The Growth of PADI
In the early years, PADI grew slowly. By the late 1960s, PADI had 400 members and it was still a struggling entity. John Cronin had been promoted to Sales Manager at U.S. Divers and had moved the family to Huntington Beach, California.
Cronin went to a huge National Sporting Goods Association show in New York City. While he was there, he met with Paul Tzimoulis, who later became the editor of Skin Diver Magazine. Paul suggested that PADI put the diver’s picture on the certification card. That was a strategic move that helped PADI’s eventual global recognition.
Cronin and Erickson hired Nick Icorn from U.S. Divers’ engineering team, who worked with Erickson to develop a modular training program for the PADI Open Water Diver course. It started to catch on.
In the late 1970’s and early 80’s PADI began creating its own integrated, multi-media student and instructor educational materials for each course. This development spawned an incredible growth period for PADI and made it unique from other agencies.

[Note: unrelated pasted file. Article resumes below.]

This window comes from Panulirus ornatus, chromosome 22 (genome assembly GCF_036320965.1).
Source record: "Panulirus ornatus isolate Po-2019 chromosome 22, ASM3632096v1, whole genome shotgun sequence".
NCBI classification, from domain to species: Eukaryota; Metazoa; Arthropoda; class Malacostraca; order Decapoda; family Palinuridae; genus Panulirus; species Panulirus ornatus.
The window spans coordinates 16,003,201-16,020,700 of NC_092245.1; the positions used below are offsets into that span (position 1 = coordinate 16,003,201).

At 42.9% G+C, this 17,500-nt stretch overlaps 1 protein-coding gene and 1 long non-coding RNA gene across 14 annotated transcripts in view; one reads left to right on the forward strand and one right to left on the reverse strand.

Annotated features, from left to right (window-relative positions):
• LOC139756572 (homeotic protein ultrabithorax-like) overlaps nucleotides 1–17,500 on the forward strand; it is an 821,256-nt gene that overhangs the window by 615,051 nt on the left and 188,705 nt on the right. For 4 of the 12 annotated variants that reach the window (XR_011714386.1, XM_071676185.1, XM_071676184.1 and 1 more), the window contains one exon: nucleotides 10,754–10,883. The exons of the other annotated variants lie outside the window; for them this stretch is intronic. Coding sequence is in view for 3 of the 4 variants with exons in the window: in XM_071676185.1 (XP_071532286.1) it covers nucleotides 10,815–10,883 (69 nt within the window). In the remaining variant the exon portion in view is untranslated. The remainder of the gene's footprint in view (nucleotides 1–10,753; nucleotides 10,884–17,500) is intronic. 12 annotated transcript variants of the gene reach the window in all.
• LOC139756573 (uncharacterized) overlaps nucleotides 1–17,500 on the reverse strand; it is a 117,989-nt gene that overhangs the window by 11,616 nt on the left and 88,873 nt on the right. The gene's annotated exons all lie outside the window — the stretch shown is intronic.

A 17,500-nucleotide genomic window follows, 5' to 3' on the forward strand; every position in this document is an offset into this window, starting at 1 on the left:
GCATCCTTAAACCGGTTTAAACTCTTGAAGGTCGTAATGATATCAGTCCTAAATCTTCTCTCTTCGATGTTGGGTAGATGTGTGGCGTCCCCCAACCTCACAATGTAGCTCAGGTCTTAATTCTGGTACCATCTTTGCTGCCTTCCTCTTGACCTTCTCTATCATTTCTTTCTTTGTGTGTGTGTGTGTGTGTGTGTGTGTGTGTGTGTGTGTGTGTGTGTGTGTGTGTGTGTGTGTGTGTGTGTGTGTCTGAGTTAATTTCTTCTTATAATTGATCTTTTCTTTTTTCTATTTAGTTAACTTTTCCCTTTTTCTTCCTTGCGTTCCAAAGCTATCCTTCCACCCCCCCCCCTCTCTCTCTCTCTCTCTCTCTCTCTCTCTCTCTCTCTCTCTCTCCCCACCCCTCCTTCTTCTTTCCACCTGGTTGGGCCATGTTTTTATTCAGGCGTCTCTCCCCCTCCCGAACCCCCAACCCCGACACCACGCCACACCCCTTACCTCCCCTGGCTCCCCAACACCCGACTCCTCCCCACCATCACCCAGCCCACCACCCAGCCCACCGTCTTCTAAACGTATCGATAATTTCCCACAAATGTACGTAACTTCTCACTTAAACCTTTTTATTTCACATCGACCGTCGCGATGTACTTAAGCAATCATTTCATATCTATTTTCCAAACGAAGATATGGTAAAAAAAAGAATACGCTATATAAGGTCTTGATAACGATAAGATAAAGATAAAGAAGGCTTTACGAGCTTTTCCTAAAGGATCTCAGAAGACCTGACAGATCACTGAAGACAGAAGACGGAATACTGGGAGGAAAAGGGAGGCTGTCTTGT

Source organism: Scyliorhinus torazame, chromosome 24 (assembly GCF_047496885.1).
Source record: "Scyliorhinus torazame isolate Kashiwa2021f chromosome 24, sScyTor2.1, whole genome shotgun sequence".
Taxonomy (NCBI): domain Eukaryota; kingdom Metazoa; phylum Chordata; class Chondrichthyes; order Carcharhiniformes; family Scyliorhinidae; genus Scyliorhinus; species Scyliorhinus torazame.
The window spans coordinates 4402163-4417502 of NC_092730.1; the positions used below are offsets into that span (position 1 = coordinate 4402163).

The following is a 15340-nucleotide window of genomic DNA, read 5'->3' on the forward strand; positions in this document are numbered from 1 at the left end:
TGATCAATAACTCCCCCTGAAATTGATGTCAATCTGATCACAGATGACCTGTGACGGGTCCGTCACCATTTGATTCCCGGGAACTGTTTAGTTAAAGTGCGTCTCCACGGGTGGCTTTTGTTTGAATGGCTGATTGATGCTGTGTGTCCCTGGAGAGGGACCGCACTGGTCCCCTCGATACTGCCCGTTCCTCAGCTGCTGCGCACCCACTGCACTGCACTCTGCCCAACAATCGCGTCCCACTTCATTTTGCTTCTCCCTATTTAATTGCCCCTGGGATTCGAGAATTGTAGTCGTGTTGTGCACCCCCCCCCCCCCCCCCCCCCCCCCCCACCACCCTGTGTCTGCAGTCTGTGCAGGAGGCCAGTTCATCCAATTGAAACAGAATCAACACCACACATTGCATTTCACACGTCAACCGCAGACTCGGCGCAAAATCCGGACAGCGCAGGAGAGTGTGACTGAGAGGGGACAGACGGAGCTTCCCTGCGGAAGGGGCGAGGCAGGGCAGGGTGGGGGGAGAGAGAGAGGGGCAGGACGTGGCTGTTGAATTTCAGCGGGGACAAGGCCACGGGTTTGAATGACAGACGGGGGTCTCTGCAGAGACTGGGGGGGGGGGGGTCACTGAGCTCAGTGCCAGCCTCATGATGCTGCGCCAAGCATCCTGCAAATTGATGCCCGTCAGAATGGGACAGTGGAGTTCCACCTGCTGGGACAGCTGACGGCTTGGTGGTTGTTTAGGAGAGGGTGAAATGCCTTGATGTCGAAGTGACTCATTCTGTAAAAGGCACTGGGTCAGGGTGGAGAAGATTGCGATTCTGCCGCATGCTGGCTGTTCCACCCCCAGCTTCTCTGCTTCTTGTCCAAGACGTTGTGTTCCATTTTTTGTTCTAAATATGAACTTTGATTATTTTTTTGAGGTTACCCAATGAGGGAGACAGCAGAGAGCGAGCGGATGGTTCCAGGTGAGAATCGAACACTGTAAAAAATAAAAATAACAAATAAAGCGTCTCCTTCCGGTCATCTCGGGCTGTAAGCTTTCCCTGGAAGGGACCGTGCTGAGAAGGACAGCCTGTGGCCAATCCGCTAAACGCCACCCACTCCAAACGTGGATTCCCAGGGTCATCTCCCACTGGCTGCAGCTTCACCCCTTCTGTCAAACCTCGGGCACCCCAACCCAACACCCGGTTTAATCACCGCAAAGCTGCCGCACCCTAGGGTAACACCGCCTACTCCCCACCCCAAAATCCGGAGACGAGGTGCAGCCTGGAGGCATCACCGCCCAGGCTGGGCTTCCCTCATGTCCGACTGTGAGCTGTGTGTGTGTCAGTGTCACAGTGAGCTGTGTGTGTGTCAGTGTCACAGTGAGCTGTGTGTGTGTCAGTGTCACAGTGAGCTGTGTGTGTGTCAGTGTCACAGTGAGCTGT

By the late 1980s PADI was the leading scuba diving training organization in the world. With so many new people introduced to the activity, PADI felt a responsibility to teach divers about their interactions with the underwater environment. PADI had worked very hard over the years to keep the scuba diving industry as free from legislation as possible. Cronin knew the organization had a responsibility to protect the marine environment or risk the government doing so. John Cronin said: “We want to feel that our children, their children and generations to come will be able to enjoy the underwater world that has given us so much. There are so many significant problems facing mankind, but as divers, this is truly our cause. If scuba divers do not take an active role in preserving the aquatic realm, who will?”